I am planning a major blog post for tomorrow morning, but there are a couple of things I wish to share now.
HERITAGE OPEN DAY
Heritage Open Day 2017 is on Sunday September 10, and as usual many King’s Lynn buildings will be opening their doors for the occasion. This year I will be among the volunteers. I will be stewarding at 11-13 King Street between 12 and 2PM. Here are a few pictures of the place taken today:
A WARNING FROM AMERICA
There is an online magazine called Autism Parenting Magazine. Amy Sequenzia, a very well known autistic person and autism advocate has had a very bad experience with them recently, as has one of her friends. I found out about this from americanbadassactivists, who put up a post linking to Amy’s original, which appears on the Autism Women’s Network. As someone who is both autistic and heavily involved witha charity that helps autistic people I am shocked by the attitudes and behaviour of the people who run this online magazine. Below, in screenshot form, is some of the detail from Amy’s piece:
A POSITIVE ENDING AND PHOTOGRAPHS
I always like to end my posts with pictures, but before I do here is a link to something much more positive than the last piece I linked to. This piece, from Science Whysis titled “We Are Family” and it ends with a wonderful quote from Maya Angelou: “We are more alike, my friends, than we are unalike.”
A personal account of NAS West Norfolk’s 10th anniversary celebration garden party.
Yesterday saw the celebration of NAS West Norfolk’s tenth anniversary. We had a garden party in a quite magnificent garden in Castle Acre which we had been very generously allowed to use for the occasion. Here as a reminder is the poster we used to advertise the event:
MY ROLE IN THE CELEBRATIONS
As branch secretary of NAS West Norfolk I was involved in running the event – I helped to set things up at the start and with the clear up at the end. As an autistic person I was also delighted to take part in the event in between times.
These gardens are truly amazing – this is where the original fortified village that adjoins the castle was located, and at one point there is a steeply sloped bank that leads down to a section of the old town moat. There are some amazing plants and grasses in these gardens, some excellent garden sculptures, a pond with ducks of various breeds and dragonflies around it, many fowl which run free and a swimming pool the excellence of which I can personally vouch for having spent an hour there. Near the pond is a summerhouse which was our designated Quiet Area (an absolute necessity at events for autistic people, or if you want autistic people being comfortable attending your event). There was also a house that was open to the public in which cakes (some baked by our wonderful hosts and some by members of our group), raffle prizes and such were set up.
The hosts had provided a few games for us, and one of our members brought along a swingball set as well.
Once the set up had been accomplished there was plenty of time to enjoy the day, and it went excellently. For me the magnificent setting was one half of a superb equation, the other being autistic people enjoying themselves without worrying what anyone else was thinking because everyone present had some sort of connection to autism, and therefore some degree of understanding. Everyone present was at least at the ‘Understanding’ stage of the Awareness-Understanding-Acceptance-Appreciation line. I was regularly taking photographs except for the hour I spent in the swimming pool and we had a photographer from Your Local Paper present as well. The raffle prizes were presented by the Mayor of King’s Lynn.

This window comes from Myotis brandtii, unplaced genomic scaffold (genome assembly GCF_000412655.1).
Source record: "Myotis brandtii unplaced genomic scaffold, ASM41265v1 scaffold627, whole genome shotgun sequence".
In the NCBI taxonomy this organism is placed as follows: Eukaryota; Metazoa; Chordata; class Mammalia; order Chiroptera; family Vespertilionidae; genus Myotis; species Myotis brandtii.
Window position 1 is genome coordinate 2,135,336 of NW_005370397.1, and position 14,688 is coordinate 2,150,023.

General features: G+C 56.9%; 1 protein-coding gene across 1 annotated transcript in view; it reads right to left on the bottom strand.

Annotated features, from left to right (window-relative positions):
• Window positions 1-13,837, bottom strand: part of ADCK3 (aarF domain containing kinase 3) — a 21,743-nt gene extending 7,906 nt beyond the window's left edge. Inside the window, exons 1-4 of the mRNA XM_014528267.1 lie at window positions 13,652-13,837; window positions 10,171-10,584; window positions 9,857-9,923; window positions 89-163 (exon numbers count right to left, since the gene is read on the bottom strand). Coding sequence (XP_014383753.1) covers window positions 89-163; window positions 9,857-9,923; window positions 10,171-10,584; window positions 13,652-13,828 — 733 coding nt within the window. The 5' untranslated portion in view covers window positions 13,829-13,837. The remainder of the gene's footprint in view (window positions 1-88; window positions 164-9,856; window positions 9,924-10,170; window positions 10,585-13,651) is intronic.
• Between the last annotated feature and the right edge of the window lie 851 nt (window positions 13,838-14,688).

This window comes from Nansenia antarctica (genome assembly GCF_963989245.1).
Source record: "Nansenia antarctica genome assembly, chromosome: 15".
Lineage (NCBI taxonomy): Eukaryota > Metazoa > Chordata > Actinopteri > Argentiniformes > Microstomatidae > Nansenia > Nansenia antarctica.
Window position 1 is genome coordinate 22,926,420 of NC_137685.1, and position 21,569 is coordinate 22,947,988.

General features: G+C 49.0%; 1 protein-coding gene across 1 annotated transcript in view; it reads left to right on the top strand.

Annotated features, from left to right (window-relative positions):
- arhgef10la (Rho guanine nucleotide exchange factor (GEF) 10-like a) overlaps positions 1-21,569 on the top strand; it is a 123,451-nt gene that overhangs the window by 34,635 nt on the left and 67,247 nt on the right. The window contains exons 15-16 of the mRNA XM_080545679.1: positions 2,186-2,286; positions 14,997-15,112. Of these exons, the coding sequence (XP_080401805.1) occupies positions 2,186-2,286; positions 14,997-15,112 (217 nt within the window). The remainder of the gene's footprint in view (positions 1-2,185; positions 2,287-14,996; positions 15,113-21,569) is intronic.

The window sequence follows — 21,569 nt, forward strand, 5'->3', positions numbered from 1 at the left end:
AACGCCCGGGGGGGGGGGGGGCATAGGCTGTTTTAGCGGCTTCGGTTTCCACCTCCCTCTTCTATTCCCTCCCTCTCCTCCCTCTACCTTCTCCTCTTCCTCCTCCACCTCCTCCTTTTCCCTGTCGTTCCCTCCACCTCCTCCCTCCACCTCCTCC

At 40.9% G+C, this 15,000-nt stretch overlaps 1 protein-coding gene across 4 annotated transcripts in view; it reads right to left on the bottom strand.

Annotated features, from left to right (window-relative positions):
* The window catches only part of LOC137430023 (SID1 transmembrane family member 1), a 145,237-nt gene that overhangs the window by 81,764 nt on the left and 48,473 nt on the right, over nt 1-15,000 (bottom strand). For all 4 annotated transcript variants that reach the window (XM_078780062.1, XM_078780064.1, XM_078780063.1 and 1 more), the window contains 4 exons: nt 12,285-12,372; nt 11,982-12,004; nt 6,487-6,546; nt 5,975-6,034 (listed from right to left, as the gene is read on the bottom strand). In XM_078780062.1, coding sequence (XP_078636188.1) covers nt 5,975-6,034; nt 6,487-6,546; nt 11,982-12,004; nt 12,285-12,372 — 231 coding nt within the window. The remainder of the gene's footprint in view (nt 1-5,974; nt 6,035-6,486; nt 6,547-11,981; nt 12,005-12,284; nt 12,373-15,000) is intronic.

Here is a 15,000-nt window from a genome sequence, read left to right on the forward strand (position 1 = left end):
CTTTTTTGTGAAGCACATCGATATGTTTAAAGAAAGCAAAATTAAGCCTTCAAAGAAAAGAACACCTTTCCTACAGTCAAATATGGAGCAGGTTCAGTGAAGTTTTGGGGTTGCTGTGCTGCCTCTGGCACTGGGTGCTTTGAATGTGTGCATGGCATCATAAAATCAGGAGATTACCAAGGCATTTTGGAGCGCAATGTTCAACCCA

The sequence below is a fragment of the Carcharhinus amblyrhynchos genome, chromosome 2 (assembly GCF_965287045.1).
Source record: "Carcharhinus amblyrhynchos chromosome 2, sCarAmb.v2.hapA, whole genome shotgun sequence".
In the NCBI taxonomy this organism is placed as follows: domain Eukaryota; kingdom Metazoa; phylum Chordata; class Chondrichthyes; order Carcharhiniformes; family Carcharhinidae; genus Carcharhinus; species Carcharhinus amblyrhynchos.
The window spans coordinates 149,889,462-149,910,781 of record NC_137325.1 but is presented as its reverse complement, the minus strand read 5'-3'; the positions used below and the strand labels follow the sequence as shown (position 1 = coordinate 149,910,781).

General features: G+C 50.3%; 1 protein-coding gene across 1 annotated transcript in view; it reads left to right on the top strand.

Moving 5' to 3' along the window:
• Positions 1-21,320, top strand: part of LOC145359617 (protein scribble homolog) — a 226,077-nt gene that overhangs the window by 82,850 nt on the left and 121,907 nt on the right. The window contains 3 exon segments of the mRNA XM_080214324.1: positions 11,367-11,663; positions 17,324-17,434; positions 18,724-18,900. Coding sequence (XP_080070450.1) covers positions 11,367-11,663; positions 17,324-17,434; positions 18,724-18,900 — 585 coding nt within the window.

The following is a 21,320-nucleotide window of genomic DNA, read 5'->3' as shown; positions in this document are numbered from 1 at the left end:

Some autism related links, and some photos from Musical Keys.
As NAS West Norfolk branch secretary and an #actuallyautistic person I always like to share good stuff about autism. I am including within this a piece that is not directly about autism but relates to many of the issues that autistic people highlight.
A mixed bag of a post, featuring local politics, libraries, autism, science, nature and photography.
Welcome to this post in three parts. I am going to start by mentioning a local election that took place in my area today and in which I voted, then I will be mentioning an event that will be taking place at Gaywood Library (one of four such establishments in Norfolk that I visit at least semi-regularly) and I will finish up with some links to do with nature which will lead naturally to some of my photographs.
A FORCED BY-ELECTION
The election in which I voted today happened due to the laziness and arrogance of the incumbent councillor, who in spite of living just across the road from the Town Hall never attended meetings.
Four candidates were in the contest, in alphabetical order:
Rob Archer of the Green Party Francis Bone of the Labour Party Helen Russell-Johnson of the Liberal Democrats Mike Taylor of the Conservative Party
In the ordinary course of events my inclination, especially given that the displaced councillor had been from the Labour Party would have been to vote for Mr Archer. However, the Liberal Democrat candidate happens to be my aunt. Therefore I voted for her.
I have started this post by covering this election for two reasons:
I want to make it clear to the Liberal Democrats that I voted for my aunt IN SPITE of the fact that she was representing them not because of it.
Also, just in case Mr Archer happens to be reading this, I hope he will take it as both explanation and apology for not having voted for him on this occasion.
I conclude this section of the post with a picture of my Political Compass certificate (it is free and does not very long to answer the questions which are used to assign your score):